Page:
Education is a right, not a privilege! say Filipino protesters
The Oblation sculpture outside the University of Philippines. Photo by Shubert Ciencia under a CC Licence.
In the days leading up to 10 December, International Human Rights Day, student protesters in the Philippines attempted their own version of the global Occupy movement and camped out in a place called Mendiola to protest the prevailing system of government.
But for four days up to Human Rights Day itself, authorities in the capital, Manila, prevented the students from occupying Mendiola, the street that leads to the seat of political and economic power – the very same street named after a student activist who constantly spoke against wrongdoing in government.
The students meant no harm, they said. They merely wanted to air their grievances against perennial tuition increases and the deteriorating quality of education in the Philippines.
Instead, the hundreds of student protesters were prevented from reaching Mendiola and were violently dispersed by police forces using water canons.
Here in my country, the education policies of government are geared to fit the requirements of transnationals and business process outsourcing centres.
In short, the education curriculum in state universities is meant to support the government’s labour export policies.
The collective group of students, dubbed as Campout, stressed that education is a right, not a privilege and should therefore not be commercialized. Its website states:
‘Education is a right, not a privilege. It is easy to understand this point, but the Aquino administration cannot grasp the idea of a quality and affordable education. For [President] Noynoy Aquino, quality education has a price tag, and is exclusive to those who can pay. Year by year, tuition rates continue to rise and dubious miscellaneous fees are approved and in many instances, miscellaneous fees are higher than the base tuition. Year by year, more and more students drop out of school because they can no longer afford the cost of education.’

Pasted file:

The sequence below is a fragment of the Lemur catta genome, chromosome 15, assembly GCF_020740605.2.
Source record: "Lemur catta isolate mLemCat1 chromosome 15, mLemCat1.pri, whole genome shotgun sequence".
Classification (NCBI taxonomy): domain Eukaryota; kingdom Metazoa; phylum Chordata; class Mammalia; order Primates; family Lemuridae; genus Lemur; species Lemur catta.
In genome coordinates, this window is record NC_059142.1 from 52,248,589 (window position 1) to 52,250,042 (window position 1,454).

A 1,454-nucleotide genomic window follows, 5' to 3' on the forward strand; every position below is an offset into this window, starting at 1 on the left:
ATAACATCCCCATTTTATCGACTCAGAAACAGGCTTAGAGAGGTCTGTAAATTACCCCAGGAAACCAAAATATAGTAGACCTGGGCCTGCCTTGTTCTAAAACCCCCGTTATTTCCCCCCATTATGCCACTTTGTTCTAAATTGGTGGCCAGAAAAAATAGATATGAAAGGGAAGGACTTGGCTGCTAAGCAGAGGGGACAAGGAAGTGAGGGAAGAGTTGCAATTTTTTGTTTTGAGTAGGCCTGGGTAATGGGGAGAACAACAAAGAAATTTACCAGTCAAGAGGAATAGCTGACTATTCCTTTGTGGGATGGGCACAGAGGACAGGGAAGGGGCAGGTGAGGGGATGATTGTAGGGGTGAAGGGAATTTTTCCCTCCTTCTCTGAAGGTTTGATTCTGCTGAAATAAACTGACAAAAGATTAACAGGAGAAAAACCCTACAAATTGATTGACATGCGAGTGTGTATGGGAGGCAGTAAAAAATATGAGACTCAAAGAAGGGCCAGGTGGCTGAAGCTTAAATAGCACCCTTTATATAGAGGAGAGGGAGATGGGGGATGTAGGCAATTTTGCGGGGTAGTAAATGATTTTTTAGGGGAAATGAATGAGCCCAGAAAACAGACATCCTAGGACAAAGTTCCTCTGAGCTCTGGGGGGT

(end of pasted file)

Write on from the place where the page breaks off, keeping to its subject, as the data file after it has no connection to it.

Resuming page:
University of Philippines (UP) Student Regent Krissy Conti, the student representative to the university’s highest policy-making body, called on the Aquino administration to rethink its policies, especially in education.
She also questioned the government’s decision to block the students from occupying Mendiola.
‘A campout in Mendiola against the prevailing system of government, like the Occupy movement in Wall Street against corporate greed, has the “power of place”. We students were there last September, last May and the year before, in December, as were many others before us. Why has President Aquino closed down the area to activists this time?
‘Mendiola is named after Enrique Mendiola, a lawyer, textbook author, and member of the first Board of Regents of UP. The bridge that Mendiola Street crosses is officially named after Chino Roces, a journalist, libertarian and Martial Law critic. Both men made assiduous efforts to record and comment on all happenings of their time, in the hope that the future could make sense of their work. How fitting then that Mendiola shapes the politics of protest in our urban landscape.’ Conti said in a letter addressed to the government and released to the media.
And this is what the government keeps on forgetting. That for as long as the calls for genuine change remain unanswered, the citizens – the people, the students – will continue to shout for reforms.
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